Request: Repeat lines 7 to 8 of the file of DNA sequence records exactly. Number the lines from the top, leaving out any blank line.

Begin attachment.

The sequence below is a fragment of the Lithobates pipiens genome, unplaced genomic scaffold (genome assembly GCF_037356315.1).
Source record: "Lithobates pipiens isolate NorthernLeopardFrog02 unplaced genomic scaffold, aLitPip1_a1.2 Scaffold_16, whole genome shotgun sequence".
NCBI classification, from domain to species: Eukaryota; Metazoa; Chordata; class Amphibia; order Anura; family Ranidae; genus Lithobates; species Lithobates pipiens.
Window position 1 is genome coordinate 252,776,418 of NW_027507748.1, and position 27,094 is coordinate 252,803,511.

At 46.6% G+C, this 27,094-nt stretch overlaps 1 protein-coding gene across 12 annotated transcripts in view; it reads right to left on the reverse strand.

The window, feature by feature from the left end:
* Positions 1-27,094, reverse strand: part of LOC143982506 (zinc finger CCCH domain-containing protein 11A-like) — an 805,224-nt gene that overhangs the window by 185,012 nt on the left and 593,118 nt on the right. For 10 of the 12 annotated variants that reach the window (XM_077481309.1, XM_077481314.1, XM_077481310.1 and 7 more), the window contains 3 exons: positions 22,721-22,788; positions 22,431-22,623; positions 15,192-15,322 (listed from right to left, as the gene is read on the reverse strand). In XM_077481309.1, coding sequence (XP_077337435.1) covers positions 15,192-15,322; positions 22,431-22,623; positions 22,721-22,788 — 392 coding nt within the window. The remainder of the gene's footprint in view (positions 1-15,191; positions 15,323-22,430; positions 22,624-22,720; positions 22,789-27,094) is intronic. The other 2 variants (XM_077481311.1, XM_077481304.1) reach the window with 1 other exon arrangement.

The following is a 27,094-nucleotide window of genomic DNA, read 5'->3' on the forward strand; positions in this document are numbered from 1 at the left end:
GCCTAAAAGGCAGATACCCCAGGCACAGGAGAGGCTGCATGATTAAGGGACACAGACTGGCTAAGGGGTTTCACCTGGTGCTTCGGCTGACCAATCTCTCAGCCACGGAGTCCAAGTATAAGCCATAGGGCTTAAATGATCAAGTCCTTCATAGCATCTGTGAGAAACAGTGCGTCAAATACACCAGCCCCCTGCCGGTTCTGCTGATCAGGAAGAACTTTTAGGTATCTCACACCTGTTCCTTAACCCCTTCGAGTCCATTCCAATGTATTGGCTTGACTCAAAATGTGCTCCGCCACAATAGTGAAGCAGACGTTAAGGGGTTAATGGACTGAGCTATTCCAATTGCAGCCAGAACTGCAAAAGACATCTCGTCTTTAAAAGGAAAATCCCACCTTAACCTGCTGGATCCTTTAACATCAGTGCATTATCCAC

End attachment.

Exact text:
* Positions 1-27,094, reverse strand: part of LOC143982506 (zinc finger CCCH domain-containing protein 11A-like) — an 805,224-nt gene that overhangs the window by 185,012 nt on the left and 593,118 nt on the right. For 10 of the 12 annotated variants that reach the window (XM_077481309.1, XM_077481314.1, XM_077481310.1 and 7 more), the window contains 3 exons: positions 22,721-22,788; positions 22,431-22,623; positions 15,192-15,322 (listed from right to left, as the gene is read on the reverse strand). In XM_077481309.1, coding sequence (XP_077337435.1) covers positions 15,192-15,322; positions 22,431-22,623; positions 22,721-22,788 — 392 coding nt within the window. The remainder of the gene's footprint in view (positions 1-15,191; positions 15,323-22,430; positions 22,624-22,720; positions 22,789-27,094) is intronic. The other 2 variants (XM_077481311.1, XM_077481304.1) reach the window with 1 other exon arrangement.

The following is a 27,094-nucleotide window of genomic DNA, read 5'->3' on the forward strand; positions in this document are numbered from 1 at the left end: